Subscripts are text or characters written below a main line of text. Let’s learn how to use subscript in Excel.
How to Add Subscript in Microsoft Excel
CO2. H2O. You might recognize these formulas for carbon dioxide and water. In both cases, the “2” is a subscript. Often used in math and science, it’s helpful to learn how to quickly type these in Excel.
We’ll learn how to type H2O in Excel. Begin by clicking into any open cell in your workbook. Then, type H2O. As you’ll notice, Excel won’t automatically apply the subscript.
To add a subscript manually, begin by highlighting the text or characters you want to modify. In this case, highlight only the number 2.
Next, press Ctrl + 1 on your computer keyboard. This quick shortcut opens up the Format Cells menu. Notice the trio of effects listed in the bottom left: Strikethrough, Superscript, and Subscript. Here, of course, we want Subscript.
Click on the check box, then press OK in the lower right corner. Excel will immediately apply the subscript effect.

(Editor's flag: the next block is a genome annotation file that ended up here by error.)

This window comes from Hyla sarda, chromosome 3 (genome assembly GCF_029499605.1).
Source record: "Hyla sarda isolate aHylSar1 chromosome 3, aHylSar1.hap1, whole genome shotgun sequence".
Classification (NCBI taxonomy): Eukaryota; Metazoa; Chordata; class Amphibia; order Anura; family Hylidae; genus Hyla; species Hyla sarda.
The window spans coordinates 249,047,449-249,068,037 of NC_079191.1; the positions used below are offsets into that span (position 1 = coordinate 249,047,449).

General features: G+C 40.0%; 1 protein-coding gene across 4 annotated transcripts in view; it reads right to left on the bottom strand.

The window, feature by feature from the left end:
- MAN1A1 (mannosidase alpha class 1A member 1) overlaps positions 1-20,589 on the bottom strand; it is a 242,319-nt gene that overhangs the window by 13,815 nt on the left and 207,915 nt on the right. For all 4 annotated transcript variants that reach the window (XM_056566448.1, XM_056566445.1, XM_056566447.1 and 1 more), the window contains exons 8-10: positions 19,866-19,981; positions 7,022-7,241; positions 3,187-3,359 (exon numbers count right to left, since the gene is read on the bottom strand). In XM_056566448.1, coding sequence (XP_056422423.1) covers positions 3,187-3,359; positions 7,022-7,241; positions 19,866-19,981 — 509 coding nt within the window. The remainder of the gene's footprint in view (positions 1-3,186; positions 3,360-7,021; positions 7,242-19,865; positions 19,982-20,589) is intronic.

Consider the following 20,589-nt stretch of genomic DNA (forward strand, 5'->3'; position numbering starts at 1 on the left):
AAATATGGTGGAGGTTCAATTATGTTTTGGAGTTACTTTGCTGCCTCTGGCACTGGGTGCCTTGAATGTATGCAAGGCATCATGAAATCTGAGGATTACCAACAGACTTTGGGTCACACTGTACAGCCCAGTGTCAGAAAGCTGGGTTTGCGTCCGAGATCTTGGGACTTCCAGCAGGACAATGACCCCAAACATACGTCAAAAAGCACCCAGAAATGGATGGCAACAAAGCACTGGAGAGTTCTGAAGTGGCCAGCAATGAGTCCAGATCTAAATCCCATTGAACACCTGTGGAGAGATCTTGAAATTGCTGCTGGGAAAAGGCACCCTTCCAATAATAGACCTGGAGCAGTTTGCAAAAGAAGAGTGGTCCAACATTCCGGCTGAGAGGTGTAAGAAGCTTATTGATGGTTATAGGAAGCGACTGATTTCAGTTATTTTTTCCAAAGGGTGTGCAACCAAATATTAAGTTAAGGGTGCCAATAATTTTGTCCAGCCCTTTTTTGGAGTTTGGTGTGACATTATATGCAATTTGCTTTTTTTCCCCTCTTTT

How to Remove Subscripts in Microsoft Excel
Accidentally applied a subscript? Fortunately, Excel makes this easy to reverse. Highlight the subscripted number, then press Ctrl + 1 again. Uncheck the Subscript box, then press OK. Your text will revert to normal formatting.
Potential Uses for Subscripts in Microsoft Excel
You may be wondering about the potential uses for subscripts in Excel. In fact, these commonly occur in STEM (science, technology, and math) fields and applications. Here are a few common examples:
- Chemical formulas like those above (CO2, H2O)
- Math equations with sequence terms (F5), where 5 is the fifth term.
- Computer coding applications (C10)
As you can see, it’s easy to add subscripts in Microsoft Excel. This helps you perform your work faster.